The study subjects were 19 patients (seven males and twelve females) with mandibular prognathism treated at the authors’ institution between March 2012 and April 2013. The patients ranged in age from 15 to 48 years (mean 23.5 ± 10.2 years). Informed consent was obtained from all patients, and this study was approved by the institutional review board of the study institution. The details of each case, including gender, age, diagnosis, and operation planned, are presented in Table 1 .
|Patient number||Gender||Age, years||Diagnosis||Operation planned|
|1||F||24||Post-traumatic mandibular deformity (L)||Bi-IVRO|
|9||M||18||Bi-Maxil protrusion (L)||LFI + Bi-IVRO|
|12||M||17||Deep overbite (R)||Bi-IVRO|
|13||M||46||Mandibular asymmetry (L)||Bi-IVRO|
|14||F||15||Goldenhar syndrome||LFI + IVRO|
|15||F||19||Maxillary protrusion||AM + Bi-IVRO|
|16||M||15||Mandibular asymmetry (R)||Bi-IVRO|
|18||F||17||Mandibular asymmetry (L)||Bi-IVRO|
All patients were evaluated using US and unenhanced MRI.
For the US assessment, a 13 to 5-MHz linear array transducer (HI VISION Avius; Hitachi Medical Co., Chiba, Japan) was applied. Based on the method of Hayashi et al., the IMA was visualized through the acoustic window formed by the zygomatic arch and the mandibular notch using power Doppler US. With regard to the position of the probe, the horizontal plane was visualized by a parallel scan to Camper’s plane and the vertical plane was visualized by an orthogonal to Camper’s plane ( Fig. 1 ). The US findings in the horizontal plane were classified into the two following patterns: (1) a clear pattern, indicating a continuous or string-like structure, and (2) an unclear pattern, indicating a discontinuous dot-like structure or no apparent blood flow. For the clear patterns, the distance from the skin to the IMA (S-IMA) and the distance from the mandibular notch to the IMA (MN-IMA) were measured ( Fig. 2 ). The examination consisted of two lateral sections in the closed position and two lateral sections in the open position for each acoustic window. A mouth gag was used to stabilize an open mouth position during the exposure; the distance between the central incisors when using the mouth gag was 30 mm.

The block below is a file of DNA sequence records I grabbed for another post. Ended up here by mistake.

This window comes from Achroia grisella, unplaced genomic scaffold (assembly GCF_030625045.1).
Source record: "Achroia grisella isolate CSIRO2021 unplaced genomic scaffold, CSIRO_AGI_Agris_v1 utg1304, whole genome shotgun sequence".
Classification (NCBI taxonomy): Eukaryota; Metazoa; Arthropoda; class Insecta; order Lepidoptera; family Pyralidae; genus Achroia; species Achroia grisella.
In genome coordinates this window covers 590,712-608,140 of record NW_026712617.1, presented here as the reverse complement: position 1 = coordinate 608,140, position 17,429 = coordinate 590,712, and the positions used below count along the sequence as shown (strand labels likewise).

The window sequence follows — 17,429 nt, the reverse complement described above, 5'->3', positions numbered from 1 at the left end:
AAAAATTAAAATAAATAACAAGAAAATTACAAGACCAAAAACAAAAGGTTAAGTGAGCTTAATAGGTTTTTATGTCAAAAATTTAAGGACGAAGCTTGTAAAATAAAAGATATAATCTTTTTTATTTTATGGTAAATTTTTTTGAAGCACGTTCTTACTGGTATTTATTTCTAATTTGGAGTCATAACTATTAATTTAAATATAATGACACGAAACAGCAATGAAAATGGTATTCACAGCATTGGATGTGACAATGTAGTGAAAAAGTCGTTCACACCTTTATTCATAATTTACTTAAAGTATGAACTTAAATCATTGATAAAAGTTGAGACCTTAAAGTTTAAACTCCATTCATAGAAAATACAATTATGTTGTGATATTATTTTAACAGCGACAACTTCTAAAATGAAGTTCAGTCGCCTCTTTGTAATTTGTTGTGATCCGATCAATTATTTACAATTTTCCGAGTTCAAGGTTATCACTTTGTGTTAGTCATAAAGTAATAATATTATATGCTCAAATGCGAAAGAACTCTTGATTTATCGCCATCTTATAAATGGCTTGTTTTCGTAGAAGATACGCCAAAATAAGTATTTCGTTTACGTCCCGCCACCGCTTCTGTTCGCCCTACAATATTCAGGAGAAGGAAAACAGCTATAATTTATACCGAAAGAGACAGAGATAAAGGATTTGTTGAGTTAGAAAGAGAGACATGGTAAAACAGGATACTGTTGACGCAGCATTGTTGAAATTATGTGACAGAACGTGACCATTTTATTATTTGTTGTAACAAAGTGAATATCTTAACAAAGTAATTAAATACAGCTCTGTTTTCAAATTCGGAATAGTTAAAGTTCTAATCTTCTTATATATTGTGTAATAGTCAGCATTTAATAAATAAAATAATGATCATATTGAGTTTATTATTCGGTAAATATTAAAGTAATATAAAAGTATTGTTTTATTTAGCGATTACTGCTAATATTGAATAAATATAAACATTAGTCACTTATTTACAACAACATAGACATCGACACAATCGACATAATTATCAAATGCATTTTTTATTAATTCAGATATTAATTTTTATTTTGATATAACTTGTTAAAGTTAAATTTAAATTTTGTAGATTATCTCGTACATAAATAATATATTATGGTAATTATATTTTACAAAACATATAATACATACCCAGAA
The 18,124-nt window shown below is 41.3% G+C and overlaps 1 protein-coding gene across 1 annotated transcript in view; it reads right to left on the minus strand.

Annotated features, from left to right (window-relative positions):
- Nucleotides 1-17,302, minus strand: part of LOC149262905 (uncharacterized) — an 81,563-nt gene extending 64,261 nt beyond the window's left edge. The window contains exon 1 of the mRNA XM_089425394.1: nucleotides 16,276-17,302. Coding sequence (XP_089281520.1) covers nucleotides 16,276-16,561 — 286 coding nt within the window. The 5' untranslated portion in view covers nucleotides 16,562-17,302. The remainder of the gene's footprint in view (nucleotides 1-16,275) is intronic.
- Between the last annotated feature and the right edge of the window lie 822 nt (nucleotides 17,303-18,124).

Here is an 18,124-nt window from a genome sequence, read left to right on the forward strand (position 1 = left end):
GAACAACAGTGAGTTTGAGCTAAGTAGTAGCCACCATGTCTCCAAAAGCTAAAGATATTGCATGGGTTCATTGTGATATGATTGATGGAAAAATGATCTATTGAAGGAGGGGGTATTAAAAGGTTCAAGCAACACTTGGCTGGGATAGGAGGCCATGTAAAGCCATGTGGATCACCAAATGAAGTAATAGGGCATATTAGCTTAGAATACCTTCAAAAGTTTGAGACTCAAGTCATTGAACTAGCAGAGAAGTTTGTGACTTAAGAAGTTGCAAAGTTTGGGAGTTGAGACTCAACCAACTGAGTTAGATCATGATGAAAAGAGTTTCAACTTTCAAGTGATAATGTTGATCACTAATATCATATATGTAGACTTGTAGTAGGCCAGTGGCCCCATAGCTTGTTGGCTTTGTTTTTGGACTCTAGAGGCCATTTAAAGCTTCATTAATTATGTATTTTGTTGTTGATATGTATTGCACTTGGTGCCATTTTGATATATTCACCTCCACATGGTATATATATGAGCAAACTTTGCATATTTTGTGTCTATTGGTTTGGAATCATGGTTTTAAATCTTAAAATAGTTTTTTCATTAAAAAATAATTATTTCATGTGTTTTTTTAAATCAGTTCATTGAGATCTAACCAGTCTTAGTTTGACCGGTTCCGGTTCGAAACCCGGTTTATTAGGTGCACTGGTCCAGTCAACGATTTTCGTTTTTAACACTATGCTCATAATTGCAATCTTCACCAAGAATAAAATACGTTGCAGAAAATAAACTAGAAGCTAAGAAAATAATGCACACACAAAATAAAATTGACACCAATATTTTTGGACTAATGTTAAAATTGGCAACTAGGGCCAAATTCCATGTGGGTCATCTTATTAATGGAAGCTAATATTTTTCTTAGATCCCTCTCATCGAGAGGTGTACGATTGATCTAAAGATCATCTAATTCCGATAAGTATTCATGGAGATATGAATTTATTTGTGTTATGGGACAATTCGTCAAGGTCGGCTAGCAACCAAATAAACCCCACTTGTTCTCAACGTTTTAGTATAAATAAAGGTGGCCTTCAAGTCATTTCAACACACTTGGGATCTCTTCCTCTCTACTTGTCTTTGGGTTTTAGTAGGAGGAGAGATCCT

The MRI machine used was a high-intensity 1.5-T device (Signa Excite; General Electric, Chalfont St. Giles, UK) with a 3-inch dual surface coil. The imaging parameters for the first spin echo images included a repetition time of 2000 ms, echo time of 9.1 ms, field of view of 180 mm, acquisition matrix of 256 × 256, and slice thickness of 2.5 mm with a gap of 0.3 mm. The S-IMA and MN-IMA were measured in the closed and open positions on the coronal MRI images. The location of the main trunk of the IMA was classified with respect to the lateral pterygoid muscle, as follows: as the lateral type when the main trunk ran superficial to the lateral pterygoid muscle, or as the medial type when the main trunk ran deep to the lateral pterygoid muscle ( Fig. 3 ). On each cross-section, a line tangent to the bilateral mandibular exterior region and a line horizontal to the bilateral external acoustic meatus were drawn on the coronal MRI and the distance to S-IMA and MN-IMA measured in the closed and open positions ( Fig. 4 ).